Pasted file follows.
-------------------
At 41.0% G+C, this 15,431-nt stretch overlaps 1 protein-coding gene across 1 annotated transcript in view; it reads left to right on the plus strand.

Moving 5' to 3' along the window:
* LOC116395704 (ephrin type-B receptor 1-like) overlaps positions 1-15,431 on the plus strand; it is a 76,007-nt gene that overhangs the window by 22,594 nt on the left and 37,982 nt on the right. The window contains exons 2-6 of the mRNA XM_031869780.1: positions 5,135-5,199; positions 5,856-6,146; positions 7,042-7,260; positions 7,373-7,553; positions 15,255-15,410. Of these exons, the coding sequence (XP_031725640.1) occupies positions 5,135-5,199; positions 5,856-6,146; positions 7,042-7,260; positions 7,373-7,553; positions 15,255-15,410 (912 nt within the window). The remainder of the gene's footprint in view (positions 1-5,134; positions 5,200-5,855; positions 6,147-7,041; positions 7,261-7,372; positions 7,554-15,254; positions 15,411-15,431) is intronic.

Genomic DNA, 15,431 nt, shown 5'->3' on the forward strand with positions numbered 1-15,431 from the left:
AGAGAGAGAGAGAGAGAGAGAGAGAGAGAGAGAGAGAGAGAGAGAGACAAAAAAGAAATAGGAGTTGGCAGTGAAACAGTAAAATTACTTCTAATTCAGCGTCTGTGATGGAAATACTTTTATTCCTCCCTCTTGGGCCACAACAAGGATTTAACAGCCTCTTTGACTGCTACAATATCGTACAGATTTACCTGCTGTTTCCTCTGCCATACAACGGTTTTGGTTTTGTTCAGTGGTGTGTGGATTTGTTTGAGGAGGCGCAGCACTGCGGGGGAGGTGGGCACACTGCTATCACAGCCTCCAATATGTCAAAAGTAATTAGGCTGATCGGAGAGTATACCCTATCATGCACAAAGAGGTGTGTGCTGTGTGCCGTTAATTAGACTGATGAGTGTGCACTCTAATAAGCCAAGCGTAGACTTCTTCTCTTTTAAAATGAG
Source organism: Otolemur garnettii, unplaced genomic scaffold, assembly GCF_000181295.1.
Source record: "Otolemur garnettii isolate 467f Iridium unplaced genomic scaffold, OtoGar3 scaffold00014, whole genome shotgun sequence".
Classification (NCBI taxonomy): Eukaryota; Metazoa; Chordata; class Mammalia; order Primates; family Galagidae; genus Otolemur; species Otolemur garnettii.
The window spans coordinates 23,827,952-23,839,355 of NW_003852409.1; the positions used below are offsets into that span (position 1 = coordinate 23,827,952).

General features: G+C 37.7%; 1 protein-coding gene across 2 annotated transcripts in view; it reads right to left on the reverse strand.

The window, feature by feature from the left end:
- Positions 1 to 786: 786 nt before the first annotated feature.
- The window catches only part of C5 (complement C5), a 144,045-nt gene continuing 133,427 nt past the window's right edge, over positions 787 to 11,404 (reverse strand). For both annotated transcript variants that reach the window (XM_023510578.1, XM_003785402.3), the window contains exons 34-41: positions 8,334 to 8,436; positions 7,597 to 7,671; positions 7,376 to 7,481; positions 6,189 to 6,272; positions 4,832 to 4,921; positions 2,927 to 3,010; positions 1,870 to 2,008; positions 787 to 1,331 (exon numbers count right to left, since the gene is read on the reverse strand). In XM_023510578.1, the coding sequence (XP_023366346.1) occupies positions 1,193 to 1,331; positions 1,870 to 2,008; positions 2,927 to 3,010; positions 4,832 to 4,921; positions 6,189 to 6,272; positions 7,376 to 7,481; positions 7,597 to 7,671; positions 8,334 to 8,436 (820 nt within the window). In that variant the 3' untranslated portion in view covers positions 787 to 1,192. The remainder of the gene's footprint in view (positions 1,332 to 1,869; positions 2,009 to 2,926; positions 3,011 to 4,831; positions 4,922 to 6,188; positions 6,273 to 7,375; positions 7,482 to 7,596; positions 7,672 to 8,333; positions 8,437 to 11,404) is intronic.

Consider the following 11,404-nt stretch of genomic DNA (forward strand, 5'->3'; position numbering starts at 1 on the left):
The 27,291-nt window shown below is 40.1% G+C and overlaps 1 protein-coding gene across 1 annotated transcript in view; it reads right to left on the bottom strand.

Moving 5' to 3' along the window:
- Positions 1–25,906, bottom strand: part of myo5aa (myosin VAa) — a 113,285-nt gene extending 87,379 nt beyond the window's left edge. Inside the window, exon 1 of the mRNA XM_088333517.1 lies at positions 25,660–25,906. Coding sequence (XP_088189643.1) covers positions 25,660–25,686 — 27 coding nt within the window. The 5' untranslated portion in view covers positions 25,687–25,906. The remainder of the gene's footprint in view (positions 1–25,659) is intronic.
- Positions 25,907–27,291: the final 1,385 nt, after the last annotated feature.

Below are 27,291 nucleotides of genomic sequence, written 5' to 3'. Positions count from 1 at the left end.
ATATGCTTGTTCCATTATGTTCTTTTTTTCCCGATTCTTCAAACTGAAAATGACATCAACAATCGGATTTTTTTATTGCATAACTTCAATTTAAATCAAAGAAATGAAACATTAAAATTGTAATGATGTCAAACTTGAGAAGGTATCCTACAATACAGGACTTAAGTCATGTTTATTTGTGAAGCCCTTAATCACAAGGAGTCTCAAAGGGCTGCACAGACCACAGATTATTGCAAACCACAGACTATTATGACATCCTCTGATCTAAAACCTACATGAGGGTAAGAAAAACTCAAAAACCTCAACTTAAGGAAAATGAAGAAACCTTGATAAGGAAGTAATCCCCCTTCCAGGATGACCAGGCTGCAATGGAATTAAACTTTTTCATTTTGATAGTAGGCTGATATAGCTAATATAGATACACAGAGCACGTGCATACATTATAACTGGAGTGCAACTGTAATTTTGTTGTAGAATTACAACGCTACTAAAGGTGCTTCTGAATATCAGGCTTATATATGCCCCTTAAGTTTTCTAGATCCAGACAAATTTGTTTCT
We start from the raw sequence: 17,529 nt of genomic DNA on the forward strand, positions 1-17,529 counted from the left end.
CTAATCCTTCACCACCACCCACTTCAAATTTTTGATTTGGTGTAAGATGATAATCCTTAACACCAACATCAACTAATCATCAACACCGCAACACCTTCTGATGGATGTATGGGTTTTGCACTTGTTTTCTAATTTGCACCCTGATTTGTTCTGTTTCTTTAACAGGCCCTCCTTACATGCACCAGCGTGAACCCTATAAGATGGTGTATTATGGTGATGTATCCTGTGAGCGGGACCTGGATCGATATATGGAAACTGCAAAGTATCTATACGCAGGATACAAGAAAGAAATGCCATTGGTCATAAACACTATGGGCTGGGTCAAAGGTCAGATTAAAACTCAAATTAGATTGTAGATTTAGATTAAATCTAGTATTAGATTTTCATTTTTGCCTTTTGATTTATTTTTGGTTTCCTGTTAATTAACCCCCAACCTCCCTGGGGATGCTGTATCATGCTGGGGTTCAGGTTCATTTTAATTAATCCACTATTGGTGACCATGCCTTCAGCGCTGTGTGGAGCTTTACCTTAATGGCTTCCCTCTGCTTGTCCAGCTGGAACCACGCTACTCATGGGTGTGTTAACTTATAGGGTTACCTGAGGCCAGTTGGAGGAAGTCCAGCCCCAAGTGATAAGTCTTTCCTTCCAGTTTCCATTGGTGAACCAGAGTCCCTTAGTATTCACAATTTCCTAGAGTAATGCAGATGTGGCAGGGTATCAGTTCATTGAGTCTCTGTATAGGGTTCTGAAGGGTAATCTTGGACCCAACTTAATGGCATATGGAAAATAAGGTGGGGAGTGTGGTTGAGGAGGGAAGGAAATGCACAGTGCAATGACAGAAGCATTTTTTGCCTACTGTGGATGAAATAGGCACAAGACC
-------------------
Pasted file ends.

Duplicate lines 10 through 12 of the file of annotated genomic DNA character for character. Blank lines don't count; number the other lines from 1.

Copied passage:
General features: G+C 37.7%; 1 protein-coding gene across 2 annotated transcripts in view; it reads right to left on the reverse strand.

The window, feature by feature from the left end:
- Positions 1 to 786: 786 nt before the first annotated feature.